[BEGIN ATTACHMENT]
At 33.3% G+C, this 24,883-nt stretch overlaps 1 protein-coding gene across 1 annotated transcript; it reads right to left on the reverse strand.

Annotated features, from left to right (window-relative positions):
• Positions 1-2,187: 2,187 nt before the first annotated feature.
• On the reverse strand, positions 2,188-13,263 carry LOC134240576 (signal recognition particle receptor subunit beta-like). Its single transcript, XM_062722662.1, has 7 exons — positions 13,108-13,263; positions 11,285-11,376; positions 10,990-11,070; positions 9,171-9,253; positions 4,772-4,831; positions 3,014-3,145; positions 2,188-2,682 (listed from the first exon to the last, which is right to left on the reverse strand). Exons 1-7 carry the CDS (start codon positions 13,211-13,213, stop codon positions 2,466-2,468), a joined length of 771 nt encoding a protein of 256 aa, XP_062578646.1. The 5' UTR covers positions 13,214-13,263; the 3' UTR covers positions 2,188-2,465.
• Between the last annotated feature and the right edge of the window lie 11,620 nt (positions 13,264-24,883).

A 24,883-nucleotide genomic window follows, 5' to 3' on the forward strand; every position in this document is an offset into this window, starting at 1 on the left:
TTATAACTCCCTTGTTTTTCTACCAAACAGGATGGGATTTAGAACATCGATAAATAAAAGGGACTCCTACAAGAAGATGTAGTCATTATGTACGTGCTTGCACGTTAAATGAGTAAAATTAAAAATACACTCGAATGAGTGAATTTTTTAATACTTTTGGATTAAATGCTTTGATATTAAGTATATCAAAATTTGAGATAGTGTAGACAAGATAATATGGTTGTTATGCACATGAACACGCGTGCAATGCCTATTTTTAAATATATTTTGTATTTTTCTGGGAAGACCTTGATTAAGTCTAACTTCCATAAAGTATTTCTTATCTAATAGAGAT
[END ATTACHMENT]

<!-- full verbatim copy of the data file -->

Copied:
At 33.3% G+C, this 24,883-nt stretch overlaps 1 protein-coding gene across 1 annotated transcript; it reads right to left on the reverse strand.

Annotated features, from left to right (window-relative positions):
• Positions 1-2,187: 2,187 nt before the first annotated feature.
• On the reverse strand, positions 2,188-13,263 carry LOC134240576 (signal recognition particle receptor subunit beta-like). Its single transcript, XM_062722662.1, has 7 exons — positions 13,108-13,263; positions 11,285-11,376; positions 10,990-11,070; positions 9,171-9,253; positions 4,772-4,831; positions 3,014-3,145; positions 2,188-2,682 (listed from the first exon to the last, which is right to left on the reverse strand). Exons 1-7 carry the CDS (start codon positions 13,211-13,213, stop codon positions 2,466-2,468), a joined length of 771 nt encoding a protein of 256 aa, XP_062578646.1. The 5' UTR covers positions 13,214-13,263; the 3' UTR covers positions 2,188-2,465.
• Between the last annotated feature and the right edge of the window lie 11,620 nt (positions 13,264-24,883).

A 24,883-nucleotide genomic window follows, 5' to 3' on the forward strand; every position in this document is an offset into this window, starting at 1 on the left:
TTATAACTCCCTTGTTTTTCTACCAAACAGGATGGGATTTAGAACATCGATAAATAAAAGGGACTCCTACAAGAAGATGTAGTCATTATGTACGTGCTTGCACGTTAAATGAGTAAAATTAAAAATACACTCGAATGAGTGAATTTTTTAATACTTTTGGATTAAATGCTTTGATATTAAGTATATCAAAATTTGAGATAGTGTAGACAAGATAATATGGTTGTTATGCACATGAACACGCGTGCAATGCCTATTTTTAAATATATTTTGTATTTTTCTGGGAAGACCTTGATTAAGTCTAACTTCCATAAAGTATTTCTTATCTAATAGAGAT